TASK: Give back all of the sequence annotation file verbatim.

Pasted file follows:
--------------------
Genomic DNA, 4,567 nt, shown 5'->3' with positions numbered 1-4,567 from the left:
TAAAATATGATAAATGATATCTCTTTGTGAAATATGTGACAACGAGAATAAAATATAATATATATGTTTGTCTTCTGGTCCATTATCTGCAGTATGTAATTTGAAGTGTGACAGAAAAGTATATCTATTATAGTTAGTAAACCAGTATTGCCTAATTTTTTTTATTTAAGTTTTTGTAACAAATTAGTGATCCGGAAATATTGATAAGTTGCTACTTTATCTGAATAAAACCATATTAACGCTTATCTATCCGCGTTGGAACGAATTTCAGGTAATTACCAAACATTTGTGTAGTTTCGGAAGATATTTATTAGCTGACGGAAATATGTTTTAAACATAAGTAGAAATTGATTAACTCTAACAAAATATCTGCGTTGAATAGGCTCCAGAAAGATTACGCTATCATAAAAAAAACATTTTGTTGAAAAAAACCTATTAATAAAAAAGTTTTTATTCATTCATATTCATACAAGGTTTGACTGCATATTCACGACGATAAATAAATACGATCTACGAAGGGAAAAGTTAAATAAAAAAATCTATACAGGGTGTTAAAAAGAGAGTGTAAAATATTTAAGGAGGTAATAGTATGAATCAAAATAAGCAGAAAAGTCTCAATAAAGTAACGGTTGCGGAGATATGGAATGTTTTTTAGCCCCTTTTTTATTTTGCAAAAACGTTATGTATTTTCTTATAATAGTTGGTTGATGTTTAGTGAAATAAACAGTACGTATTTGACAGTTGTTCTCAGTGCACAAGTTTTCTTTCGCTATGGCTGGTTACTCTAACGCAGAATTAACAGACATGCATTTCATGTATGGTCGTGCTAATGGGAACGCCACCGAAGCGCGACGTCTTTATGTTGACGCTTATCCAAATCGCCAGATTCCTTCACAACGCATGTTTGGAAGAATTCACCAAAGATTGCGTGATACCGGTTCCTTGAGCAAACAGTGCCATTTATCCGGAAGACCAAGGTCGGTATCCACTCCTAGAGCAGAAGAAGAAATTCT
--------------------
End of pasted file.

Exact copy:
Genomic DNA, 4,567 nt, shown 5'->3' with positions numbered 1-4,567 from the left:
TAAAATATGATAAATGATATCTCTTTGTGAAATATGTGACAACGAGAATAAAATATAATATATATGTTTGTCTTCTGGTCCATTATCTGCAGTATGTAATTTGAAGTGTGACAGAAAAGTATATCTATTATAGTTAGTAAACCAGTATTGCCTAATTTTTTTTATTTAAGTTTTTGTAACAAATTAGTGATCCGGAAATATTGATAAGTTGCTACTTTATCTGAATAAAACCATATTAACGCTTATCTATCCGCGTTGGAACGAATTTCAGGTAATTACCAAACATTTGTGTAGTTTCGGAAGATATTTATTAGCTGACGGAAATATGTTTTAAACATAAGTAGAAATTGATTAACTCTAACAAAATATCTGCGTTGAATAGGCTCCAGAAAGATTACGCTATCATAAAAAAAACATTTTGTTGAAAAAAACCTATTAATAAAAAAGTTTTTATTCATTCATATTCATACAAGGTTTGACTGCATATTCACGACGATAAATAAATACGATCTACGAAGGGAAAAGTTAAATAAAAAAATCTATACAGGGTGTTAAAAAGAGAGTGTAAAATATTTAAGGAGGTAATAGTATGAATCAAAATAAGCAGAAAAGTCTCAATAAAGTAACGGTTGCGGAGATATGGAATGTTTTTTAGCCCCTTTTTTATTTTGCAAAAACGTTATGTATTTTCTTATAATAGTTGGTTGATGTTTAGTGAAATAAACAGTACGTATTTGACAGTTGTTCTCAGTGCACAAGTTTTCTTTCGCTATGGCTGGTTACTCTAACGCAGAATTAACAGACATGCATTTCATGTATGGTCGTGCTAATGGGAACGCCACCGAAGCGCGACGTCTTTATGTTGACGCTTATCCAAATCGCCAGATTCCTTCACAACGCATGTTTGGAAGAATTCACCAAAGATTGCGTGATACCGGTTCCTTGAGCAAACAGTGCCATTTATCCGGAAGACCAAGGTCGGTATCCACTCCTAGAGCAGAAGAAGAAATTCT